easy: natural eco-system complexity metrics. The notion of looking at an ecosystem for a hugely diverse spectrum of various complementary and mutually-beneficial adversarial players. Nature can be so much more than it is — when we establish 'great' nature we can start to determine a great world.
The Perfect Metric: organism and ecosystem complexity – the Great Overcoming of Entropy (in the Big Sense) – one place, culture, planet at a time.
Agreed. It's all about addressing the multi-decade effects of all things man-made – land use, noise, air quality, water use, C02, etc. All resources easily managed and mitigated. Civilization is merely the use of and modification of the existing resources in conjunction with all else. Nature is not some friendly and cutesy disney character – it is ruthless survival and conflict and prosperity and adapatation. I have great confidence that society will be greater for having modernized and adapted to the current conditions while still supporting a rich complexity of life that would not have otherwise occurred without the knowledge and perseverence of our previous generations.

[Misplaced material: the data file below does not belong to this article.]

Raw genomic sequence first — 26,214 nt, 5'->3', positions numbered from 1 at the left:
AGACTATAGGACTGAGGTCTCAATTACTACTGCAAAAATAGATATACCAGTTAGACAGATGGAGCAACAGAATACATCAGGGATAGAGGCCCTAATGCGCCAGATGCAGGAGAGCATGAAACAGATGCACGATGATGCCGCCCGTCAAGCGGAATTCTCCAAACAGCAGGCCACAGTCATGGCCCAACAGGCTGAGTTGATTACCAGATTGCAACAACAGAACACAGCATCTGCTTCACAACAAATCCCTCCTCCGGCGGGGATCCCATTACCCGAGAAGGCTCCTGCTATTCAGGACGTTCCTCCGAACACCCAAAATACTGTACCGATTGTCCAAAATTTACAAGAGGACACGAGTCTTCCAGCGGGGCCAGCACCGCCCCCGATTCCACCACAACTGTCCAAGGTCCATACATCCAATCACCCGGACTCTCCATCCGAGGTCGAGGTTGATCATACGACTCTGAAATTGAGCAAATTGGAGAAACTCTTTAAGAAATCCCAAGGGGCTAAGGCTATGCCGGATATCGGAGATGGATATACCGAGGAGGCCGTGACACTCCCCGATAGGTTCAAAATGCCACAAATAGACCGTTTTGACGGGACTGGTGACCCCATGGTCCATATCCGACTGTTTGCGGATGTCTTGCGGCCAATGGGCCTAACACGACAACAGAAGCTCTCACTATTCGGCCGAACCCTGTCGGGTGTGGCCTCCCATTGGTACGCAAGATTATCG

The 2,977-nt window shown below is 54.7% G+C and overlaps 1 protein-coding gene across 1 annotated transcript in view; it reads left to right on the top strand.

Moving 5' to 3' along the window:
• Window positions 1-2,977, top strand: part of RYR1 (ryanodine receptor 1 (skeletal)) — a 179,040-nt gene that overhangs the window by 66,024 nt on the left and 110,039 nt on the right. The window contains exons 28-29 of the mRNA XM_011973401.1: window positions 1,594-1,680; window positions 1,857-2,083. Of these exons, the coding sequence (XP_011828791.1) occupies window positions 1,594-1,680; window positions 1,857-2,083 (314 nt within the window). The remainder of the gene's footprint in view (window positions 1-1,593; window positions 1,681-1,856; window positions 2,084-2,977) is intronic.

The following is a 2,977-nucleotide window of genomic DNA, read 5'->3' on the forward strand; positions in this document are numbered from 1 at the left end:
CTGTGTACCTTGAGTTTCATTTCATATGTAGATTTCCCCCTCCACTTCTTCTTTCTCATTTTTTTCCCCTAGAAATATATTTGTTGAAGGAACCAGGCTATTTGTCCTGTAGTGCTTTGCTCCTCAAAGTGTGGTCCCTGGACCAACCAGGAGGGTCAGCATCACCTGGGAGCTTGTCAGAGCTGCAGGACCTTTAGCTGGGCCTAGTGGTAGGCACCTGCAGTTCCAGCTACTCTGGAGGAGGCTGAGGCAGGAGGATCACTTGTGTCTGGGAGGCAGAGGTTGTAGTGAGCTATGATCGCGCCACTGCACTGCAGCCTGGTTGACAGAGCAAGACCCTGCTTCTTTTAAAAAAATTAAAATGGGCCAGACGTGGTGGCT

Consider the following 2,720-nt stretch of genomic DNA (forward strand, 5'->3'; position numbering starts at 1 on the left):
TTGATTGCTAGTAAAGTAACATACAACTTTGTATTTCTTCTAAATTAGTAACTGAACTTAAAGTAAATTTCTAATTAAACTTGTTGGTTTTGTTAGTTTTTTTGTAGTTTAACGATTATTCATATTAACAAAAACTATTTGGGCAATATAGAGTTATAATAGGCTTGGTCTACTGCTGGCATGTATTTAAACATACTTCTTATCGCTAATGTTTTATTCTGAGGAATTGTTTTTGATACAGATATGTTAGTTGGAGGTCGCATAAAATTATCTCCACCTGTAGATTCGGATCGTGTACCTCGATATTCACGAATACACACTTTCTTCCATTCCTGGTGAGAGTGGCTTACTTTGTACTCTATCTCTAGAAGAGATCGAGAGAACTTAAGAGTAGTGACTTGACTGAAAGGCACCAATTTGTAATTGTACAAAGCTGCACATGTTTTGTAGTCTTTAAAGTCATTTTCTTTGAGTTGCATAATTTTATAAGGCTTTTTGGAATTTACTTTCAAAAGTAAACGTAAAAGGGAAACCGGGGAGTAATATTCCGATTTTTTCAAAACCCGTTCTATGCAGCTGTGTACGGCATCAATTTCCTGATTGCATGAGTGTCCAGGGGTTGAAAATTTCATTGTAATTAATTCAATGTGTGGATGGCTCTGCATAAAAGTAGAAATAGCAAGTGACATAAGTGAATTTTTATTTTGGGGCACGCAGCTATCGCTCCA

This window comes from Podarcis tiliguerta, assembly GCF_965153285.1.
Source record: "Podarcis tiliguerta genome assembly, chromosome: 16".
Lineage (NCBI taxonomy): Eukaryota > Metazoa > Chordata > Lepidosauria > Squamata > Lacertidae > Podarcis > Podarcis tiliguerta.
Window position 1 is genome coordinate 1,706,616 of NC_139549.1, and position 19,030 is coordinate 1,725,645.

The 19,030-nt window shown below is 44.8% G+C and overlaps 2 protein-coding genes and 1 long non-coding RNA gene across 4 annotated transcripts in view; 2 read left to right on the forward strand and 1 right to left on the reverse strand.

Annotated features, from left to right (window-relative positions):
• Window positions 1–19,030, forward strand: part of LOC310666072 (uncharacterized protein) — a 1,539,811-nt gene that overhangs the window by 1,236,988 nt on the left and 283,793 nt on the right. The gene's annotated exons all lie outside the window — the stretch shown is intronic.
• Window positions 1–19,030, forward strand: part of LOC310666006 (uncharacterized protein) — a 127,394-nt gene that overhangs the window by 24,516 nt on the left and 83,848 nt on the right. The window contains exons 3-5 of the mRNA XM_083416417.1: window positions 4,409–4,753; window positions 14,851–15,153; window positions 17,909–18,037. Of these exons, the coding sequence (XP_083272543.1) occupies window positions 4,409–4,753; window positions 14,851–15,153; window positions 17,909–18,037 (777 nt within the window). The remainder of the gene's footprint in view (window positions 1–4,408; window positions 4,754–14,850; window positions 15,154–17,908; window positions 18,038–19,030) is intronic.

When the permafrost melts and releases 'some of the' trillions of tons C, as compared to the 'not even a trillion' currently in the atmosphere, what will it matter?
I am glad that we have gone through the multi-generational exercise of establishing various threats, risks, and inconveniences that increased atmospheric C can have.